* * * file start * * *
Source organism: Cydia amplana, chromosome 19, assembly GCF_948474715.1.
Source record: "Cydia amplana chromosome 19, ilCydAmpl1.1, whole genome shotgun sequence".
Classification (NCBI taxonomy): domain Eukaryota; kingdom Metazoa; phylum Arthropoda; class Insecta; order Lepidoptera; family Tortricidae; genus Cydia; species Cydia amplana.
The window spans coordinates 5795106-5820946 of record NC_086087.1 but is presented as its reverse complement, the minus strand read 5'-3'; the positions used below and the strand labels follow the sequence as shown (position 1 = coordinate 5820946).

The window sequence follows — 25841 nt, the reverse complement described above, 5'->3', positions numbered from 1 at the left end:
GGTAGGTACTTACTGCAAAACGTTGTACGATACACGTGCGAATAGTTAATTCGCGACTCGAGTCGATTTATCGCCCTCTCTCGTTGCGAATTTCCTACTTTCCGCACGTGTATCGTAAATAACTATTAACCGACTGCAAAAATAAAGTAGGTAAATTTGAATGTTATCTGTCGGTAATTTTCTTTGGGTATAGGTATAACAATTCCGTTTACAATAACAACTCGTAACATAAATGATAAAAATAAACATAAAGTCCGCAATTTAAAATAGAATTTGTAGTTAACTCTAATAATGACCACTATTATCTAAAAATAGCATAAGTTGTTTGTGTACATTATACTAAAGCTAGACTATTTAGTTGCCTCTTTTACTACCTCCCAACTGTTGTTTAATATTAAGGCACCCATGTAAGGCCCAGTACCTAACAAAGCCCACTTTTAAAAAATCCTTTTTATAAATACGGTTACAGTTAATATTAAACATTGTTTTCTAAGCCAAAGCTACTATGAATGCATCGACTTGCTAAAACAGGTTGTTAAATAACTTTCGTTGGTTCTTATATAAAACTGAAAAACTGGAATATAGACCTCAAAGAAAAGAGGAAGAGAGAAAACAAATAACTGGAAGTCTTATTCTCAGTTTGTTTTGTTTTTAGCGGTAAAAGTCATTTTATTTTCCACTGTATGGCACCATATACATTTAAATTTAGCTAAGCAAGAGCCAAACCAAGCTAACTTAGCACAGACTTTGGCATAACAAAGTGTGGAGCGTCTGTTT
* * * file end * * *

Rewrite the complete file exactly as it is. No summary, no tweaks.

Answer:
Source organism: Cydia amplana, chromosome 19, assembly GCF_948474715.1.
Source record: "Cydia amplana chromosome 19, ilCydAmpl1.1, whole genome shotgun sequence".
Classification (NCBI taxonomy): domain Eukaryota; kingdom Metazoa; phylum Arthropoda; class Insecta; order Lepidoptera; family Tortricidae; genus Cydia; species Cydia amplana.
The window spans coordinates 5795106-5820946 of record NC_086087.1 but is presented as its reverse complement, the minus strand read 5'-3'; the positions used below and the strand labels follow the sequence as shown (position 1 = coordinate 5820946).

The window sequence follows — 25841 nt, the reverse complement described above, 5'->3', positions numbered from 1 at the left end:
GGTAGGTACTTACTGCAAAACGTTGTACGATACACGTGCGAATAGTTAATTCGCGACTCGAGTCGATTTATCGCCCTCTCTCGTTGCGAATTTCCTACTTTCCGCACGTGTATCGTAAATAACTATTAACCGACTGCAAAAATAAAGTAGGTAAATTTGAATGTTATCTGTCGGTAATTTTCTTTGGGTATAGGTATAACAATTCCGTTTACAATAACAACTCGTAACATAAATGATAAAAATAAACATAAAGTCCGCAATTTAAAATAGAATTTGTAGTTAACTCTAATAATGACCACTATTATCTAAAAATAGCATAAGTTGTTTGTGTACATTATACTAAAGCTAGACTATTTAGTTGCCTCTTTTACTACCTCCCAACTGTTGTTTAATATTAAGGCACCCATGTAAGGCCCAGTACCTAACAAAGCCCACTTTTAAAAAATCCTTTTTATAAATACGGTTACAGTTAATATTAAACATTGTTTTCTAAGCCAAAGCTACTATGAATGCATCGACTTGCTAAAACAGGTTGTTAAATAACTTTCGTTGGTTCTTATATAAAACTGAAAAACTGGAATATAGACCTCAAAGAAAAGAGGAAGAGAGAAAACAAATAACTGGAAGTCTTATTCTCAGTTTGTTTTGTTTTTAGCGGTAAAAGTCATTTTATTTTCCACTGTATGGCACCATATACATTTAAATTTAGCTAAGCAAGAGCCAAACCAAGCTAACTTAGCACAGACTTTGGCATAACAAAGTGTGGAGCGTCTGTTT